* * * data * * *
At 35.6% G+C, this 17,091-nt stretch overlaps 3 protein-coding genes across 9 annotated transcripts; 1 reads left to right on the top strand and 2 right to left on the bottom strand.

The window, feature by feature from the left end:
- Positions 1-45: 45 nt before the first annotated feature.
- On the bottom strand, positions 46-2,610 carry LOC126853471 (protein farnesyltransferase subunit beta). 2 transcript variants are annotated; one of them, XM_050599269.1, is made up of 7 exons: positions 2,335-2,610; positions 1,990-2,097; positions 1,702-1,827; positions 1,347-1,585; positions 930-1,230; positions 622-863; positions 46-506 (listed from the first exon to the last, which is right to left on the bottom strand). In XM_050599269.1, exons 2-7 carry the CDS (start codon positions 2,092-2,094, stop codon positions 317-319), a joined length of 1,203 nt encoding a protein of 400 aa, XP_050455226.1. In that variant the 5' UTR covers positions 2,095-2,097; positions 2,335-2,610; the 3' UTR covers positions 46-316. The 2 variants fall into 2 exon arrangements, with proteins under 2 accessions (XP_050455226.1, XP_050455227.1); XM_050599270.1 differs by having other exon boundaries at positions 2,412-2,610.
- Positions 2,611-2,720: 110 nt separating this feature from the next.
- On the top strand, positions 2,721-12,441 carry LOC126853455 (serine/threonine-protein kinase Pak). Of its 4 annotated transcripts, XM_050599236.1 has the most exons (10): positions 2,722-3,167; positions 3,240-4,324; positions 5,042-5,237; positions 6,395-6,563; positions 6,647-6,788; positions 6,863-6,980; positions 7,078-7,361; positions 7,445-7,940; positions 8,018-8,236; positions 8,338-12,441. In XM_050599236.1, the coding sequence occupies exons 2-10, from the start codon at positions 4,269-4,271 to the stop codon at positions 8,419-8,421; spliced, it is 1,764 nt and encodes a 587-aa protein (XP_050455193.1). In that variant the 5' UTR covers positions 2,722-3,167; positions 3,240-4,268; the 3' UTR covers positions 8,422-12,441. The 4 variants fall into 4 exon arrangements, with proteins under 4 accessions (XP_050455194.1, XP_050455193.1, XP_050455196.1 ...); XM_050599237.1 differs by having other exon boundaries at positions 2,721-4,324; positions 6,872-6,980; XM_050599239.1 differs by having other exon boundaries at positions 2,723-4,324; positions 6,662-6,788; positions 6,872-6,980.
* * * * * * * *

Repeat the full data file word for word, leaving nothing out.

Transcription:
At 35.6% G+C, this 17,091-nt stretch overlaps 3 protein-coding genes across 9 annotated transcripts; 1 reads left to right on the top strand and 2 right to left on the bottom strand.

The window, feature by feature from the left end:
- Positions 1-45: 45 nt before the first annotated feature.
- On the bottom strand, positions 46-2,610 carry LOC126853471 (protein farnesyltransferase subunit beta). 2 transcript variants are annotated; one of them, XM_050599269.1, is made up of 7 exons: positions 2,335-2,610; positions 1,990-2,097; positions 1,702-1,827; positions 1,347-1,585; positions 930-1,230; positions 622-863; positions 46-506 (listed from the first exon to the last, which is right to left on the bottom strand). In XM_050599269.1, exons 2-7 carry the CDS (start codon positions 2,092-2,094, stop codon positions 317-319), a joined length of 1,203 nt encoding a protein of 400 aa, XP_050455226.1. In that variant the 5' UTR covers positions 2,095-2,097; positions 2,335-2,610; the 3' UTR covers positions 46-316. The 2 variants fall into 2 exon arrangements, with proteins under 2 accessions (XP_050455226.1, XP_050455227.1); XM_050599270.1 differs by having other exon boundaries at positions 2,412-2,610.
- Positions 2,611-2,720: 110 nt separating this feature from the next.
- On the top strand, positions 2,721-12,441 carry LOC126853455 (serine/threonine-protein kinase Pak). Of its 4 annotated transcripts, XM_050599236.1 has the most exons (10): positions 2,722-3,167; positions 3,240-4,324; positions 5,042-5,237; positions 6,395-6,563; positions 6,647-6,788; positions 6,863-6,980; positions 7,078-7,361; positions 7,445-7,940; positions 8,018-8,236; positions 8,338-12,441. In XM_050599236.1, the coding sequence occupies exons 2-10, from the start codon at positions 4,269-4,271 to the stop codon at positions 8,419-8,421; spliced, it is 1,764 nt and encodes a 587-aa protein (XP_050455193.1). In that variant the 5' UTR covers positions 2,722-3,167; positions 3,240-4,268; the 3' UTR covers positions 8,422-12,441. The 4 variants fall into 4 exon arrangements, with proteins under 4 accessions (XP_050455194.1, XP_050455193.1, XP_050455196.1 ...); XM_050599237.1 differs by having other exon boundaries at positions 2,721-4,324; positions 6,872-6,980; XM_050599239.1 differs by having other exon boundaries at positions 2,723-4,324; positions 6,662-6,788; positions 6,872-6,980.